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Canadian Ralph Steinman Wins Nobel Prize But Dies before It Is Announced

Ralph Steinman died on Friday, just days before it was announced he had been awarded a Nobel Prize for his work on the immune system.

Ralph Steinman died on Friday, just days before it was announced he had been awarded a Nobel Prize for his work on the immune system.

The Nobel Prize in Medicine was awarded on Monday to three scientists who have helped to discover how the immune system works. The three recipients are Bruce A. Beutler of Scripps Research Institute, of La Jolla, California, Jules A. Hoffmann, of the Institute for Molecular Cell Biology in Strasbourg, France, and Ralph M. Steinman of Rockefeller University in New York City.

However, Steinman died of pancreatic cancer just a few days ago, something that the scientists at Karolinska Institute in Stockholm, Sweden who chose the winners on behalf of the Nobel Foundation did not know when they reached their decision. This caused some problems since the rules stipulate that the recipients must be alive.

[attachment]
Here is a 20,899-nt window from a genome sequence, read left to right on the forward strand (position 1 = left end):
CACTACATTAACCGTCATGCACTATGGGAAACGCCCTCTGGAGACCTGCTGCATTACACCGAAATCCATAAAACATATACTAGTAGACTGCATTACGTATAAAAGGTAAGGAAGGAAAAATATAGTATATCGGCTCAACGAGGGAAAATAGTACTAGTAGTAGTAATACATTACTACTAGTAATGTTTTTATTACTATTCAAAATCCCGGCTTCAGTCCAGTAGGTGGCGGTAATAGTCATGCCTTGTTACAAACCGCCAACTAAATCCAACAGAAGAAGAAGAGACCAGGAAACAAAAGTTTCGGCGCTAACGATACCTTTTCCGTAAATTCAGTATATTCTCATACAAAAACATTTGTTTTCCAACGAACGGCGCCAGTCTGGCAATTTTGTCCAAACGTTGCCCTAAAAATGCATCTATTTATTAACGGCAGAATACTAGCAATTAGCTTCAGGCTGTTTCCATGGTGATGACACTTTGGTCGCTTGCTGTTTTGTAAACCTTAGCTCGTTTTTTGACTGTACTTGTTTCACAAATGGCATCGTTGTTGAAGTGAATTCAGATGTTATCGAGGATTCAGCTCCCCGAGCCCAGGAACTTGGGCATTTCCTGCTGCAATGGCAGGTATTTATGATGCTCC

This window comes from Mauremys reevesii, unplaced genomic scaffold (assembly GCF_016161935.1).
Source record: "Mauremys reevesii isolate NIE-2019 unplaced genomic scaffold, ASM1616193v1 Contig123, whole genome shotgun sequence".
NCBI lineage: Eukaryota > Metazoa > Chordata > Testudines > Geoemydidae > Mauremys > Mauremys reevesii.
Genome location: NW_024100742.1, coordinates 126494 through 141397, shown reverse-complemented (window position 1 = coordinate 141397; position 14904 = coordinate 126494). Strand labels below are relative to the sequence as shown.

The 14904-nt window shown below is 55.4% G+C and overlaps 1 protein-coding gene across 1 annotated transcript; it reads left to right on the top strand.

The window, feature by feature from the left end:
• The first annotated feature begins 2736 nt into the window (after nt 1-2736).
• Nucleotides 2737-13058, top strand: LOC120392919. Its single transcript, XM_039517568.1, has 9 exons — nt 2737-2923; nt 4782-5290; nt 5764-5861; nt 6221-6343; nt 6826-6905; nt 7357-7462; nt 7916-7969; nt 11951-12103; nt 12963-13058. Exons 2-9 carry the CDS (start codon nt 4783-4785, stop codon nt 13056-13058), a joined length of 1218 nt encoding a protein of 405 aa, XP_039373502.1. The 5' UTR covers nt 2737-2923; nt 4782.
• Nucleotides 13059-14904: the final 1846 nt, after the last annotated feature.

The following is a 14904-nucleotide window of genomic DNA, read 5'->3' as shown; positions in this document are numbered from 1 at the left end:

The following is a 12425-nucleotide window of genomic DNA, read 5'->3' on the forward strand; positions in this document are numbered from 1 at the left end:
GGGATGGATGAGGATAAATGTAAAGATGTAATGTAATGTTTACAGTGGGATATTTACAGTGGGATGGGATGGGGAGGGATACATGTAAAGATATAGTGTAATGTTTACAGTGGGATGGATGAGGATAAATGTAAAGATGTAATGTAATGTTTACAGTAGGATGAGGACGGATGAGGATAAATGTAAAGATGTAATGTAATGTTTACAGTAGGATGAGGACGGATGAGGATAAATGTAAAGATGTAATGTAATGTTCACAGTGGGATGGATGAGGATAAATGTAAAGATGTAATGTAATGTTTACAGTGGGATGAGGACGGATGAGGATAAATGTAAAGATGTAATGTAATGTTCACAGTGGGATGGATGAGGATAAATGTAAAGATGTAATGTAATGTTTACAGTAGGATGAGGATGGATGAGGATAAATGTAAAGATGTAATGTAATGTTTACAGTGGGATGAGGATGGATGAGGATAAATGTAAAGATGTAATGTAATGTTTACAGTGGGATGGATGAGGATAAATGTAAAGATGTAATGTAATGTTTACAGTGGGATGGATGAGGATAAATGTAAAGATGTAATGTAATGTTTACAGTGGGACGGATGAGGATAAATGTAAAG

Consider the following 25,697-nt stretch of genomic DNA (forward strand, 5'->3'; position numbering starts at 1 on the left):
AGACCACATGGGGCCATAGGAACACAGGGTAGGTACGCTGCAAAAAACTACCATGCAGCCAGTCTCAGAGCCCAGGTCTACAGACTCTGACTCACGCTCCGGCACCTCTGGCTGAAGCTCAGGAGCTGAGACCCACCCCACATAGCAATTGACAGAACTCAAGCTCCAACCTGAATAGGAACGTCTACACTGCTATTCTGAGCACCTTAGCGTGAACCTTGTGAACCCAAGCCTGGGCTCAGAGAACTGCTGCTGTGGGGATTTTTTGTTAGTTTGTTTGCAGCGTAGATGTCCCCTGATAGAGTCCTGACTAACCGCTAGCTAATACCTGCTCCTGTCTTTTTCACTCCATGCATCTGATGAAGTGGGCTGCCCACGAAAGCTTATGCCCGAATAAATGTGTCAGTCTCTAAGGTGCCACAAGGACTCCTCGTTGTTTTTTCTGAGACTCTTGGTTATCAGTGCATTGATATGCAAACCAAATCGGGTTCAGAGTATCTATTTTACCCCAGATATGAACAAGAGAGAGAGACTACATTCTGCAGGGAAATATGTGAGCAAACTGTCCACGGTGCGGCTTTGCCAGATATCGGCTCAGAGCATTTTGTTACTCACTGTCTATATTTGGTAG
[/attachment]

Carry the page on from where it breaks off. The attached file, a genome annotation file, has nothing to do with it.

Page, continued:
After some research, the Nobel Foundation announced late on Monday afternoon that their decision is to allow the award to stand since the choice was made in good faith that all three recipients were alive.

Steinman, who was born in Canada and grew up in Quebec before becoming a naturalized citizen of the United States, was 68 when he died on Friday. His family are both sad at his passing, but so proud of what he has accomplished over the years.

He was diagnosed with cancer 4 years ago, and used his knowledge and research to extend his own life beyond the weeks or months that are more usually for this type of cancer. Steinman is credited with the discovery of the dendritic cells which the immune system uses to help rid the body of invasive micro-organisms.

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Eric is an unashamed techno-geek (with an odd love of the outdoors) and one of the few people who can start a conversation in a roomful of similarly inclined techies and end up being the focal point for a crowd ... he also has the benefit of being able to speak and write in ways that are understandable to normal humans.

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